Parent Early Phonics Workshop. Building the foundations for future readers and writers. Foundation Stage Phonics Emergent writing Speaking and Listening Developing a love of literacy. Year 1 Talk for Writing Imitate and Innovate Understanding what a sentence is. - PowerPoint PPT Presentation
Parent Literacy Workshop
Parent Early Phonics WorkshopBuilding the foundations for future readers and writers
Speaking and Listening
Developing a love of literacy
Talk for Writing
Imitate and Innovate
Understanding what a sentence is
Innovate and Invent
Develop range of writing genres
Beginning to develop range of spelling patterns
Knowing there is a difference between spoken and written language
Consistently writing sentences that make sense with a capital letter and full stop
Beginning to use a range of connectives to add detail and description to sentences
Writing for a range of purposes
Improving fluency of writing
Varying sentence types using a range of connectives
Selecting language for effect
Organise writing into clear sections or paragraphs
Making deliberate choices to engage the reader ...range of connectives, vary sentence starters, range of punctuation, embedded clauses (Suddenly the boat, which was bright red, crashed into the harbour wall)
Edit and improve writing
Consistently complex and deliberately planned sentences, text structure and vocabulary choices
Where does it all start...?Letters and SoundsSynthetic PhonicsCurriculumPhases 1-6Phase 1Aspect 1: Environmental sounds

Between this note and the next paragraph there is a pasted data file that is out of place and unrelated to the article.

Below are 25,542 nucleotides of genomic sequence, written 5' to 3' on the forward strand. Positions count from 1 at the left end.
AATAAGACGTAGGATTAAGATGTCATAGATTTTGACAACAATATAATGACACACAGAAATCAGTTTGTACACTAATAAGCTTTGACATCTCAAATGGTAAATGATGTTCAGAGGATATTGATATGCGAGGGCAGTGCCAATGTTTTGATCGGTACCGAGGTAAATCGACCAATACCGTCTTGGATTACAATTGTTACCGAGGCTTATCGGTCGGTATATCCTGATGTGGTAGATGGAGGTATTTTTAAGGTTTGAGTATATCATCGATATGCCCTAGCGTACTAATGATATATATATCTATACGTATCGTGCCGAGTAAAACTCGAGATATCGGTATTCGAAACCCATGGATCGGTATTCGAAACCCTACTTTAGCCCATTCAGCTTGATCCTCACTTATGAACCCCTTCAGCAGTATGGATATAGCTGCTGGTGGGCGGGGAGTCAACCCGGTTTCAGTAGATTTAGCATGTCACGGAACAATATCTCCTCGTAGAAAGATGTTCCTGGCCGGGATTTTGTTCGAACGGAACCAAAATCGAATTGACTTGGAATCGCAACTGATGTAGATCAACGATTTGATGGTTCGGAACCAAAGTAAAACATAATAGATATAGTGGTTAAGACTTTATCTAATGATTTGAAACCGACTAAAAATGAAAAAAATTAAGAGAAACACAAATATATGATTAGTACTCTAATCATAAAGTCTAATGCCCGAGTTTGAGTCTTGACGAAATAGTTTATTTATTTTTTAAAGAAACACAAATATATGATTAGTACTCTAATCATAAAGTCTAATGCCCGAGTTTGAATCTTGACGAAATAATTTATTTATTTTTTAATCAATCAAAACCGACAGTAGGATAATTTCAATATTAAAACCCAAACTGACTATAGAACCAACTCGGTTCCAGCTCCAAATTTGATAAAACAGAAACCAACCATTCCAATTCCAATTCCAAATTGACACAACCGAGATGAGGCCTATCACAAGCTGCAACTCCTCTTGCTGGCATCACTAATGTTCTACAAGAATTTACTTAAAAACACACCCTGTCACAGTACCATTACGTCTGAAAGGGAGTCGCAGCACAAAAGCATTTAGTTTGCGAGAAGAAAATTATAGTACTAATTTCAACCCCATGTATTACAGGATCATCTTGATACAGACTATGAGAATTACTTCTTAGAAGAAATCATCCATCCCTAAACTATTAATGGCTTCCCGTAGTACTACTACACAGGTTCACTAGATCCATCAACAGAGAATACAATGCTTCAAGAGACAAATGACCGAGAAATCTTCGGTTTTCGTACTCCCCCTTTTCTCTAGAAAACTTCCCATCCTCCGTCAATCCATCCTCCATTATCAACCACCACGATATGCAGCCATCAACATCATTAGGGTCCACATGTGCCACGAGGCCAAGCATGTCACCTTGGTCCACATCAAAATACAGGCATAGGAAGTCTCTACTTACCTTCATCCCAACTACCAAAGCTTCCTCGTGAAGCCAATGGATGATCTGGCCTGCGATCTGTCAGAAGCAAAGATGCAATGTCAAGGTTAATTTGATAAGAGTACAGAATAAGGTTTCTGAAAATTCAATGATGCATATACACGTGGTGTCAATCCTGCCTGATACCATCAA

Aspect 2: Instrumental sounds
Aspect 3: Body percussion
Aspect 4: Rhythm and rhyme
Aspect 5: Alliteration
Aspect 6: Voice Sounds
Phase 2Website with videos for Phase 2.
Phase 2 continued...
Phase 3 continued...
ExamplePhases 4, 5 and 6Find out more...
Reading in school....Individual readingGuided readingPhonics sessionsShared readingReading across the curriculum
Reading at home...Sharing storiesReading your reading bookReading other books
How we organise phonic teachingPhase 1Phases 2-6In nurseryIn receptionIn Years 1-6
What can you do to help?Play phonic games with your children (see leaflet)Let us know sounds or skills your child finds trickyhttp://www.phonicsplay.co.uk/ParentsMenu.htmhttp://jollylearning.co.uk/gallery/http://www.oxfordowl.co.uk/home/reading-owl/readinghttp://www.wordsforlife.org.uk/ http://www.bbc.co.uk/bitesize/ks1/literacy/phonics/play/http://www.bbc.co.uk/cbeebies/alphablocks/ http://www.bugclub.co.uk/ - coming soon!GlossaryPhonics glossaryblend (vb) to draw individual sounds together to pronounce a word, e.g. s-n-a-p, blended together, reads snapcluster two (or three) letters making two (or three) sounds, e.g. the first three letters of 'straight' are a consonant clusterdigraph two letters making one sound, e.g. sh, ch, th, ph.vowel digraphs comprise of two vowels which, together, make one sound, e.g. ai, oo, owsplit digraph two letters, split, making one sound, e.g. a-e as in make or i-e in sitegrapheme a letter or a group of letters representing one sound, e.g. sh, ch, igh, ough (as in 'though')grapheme-phoneme correspondence (GPC) the relationship between sounds and the letters which represent those sounds; also known as 'letter-sound correspondences'mnemonic a device for memorising and recalling something, such as a snake shaped like the letter 'S'phoneme the smallest single identifiable sound, e.g. the letters 'sh' represent just one sound, but 'sp' represents two (/s/ and /p/)segment (vb) to split up a word into its individual phonemes in order to spell it, e.g. the word 'cat' has three phonemes: /c/, /a/, /t/VC, CVC, CCVC the abbreviations for vowel-consonant, consonant-vowel-consonant, consonant-consonant-vowel-consonant, which are used to describe the order of letters in words, e.g. am, ham, slam.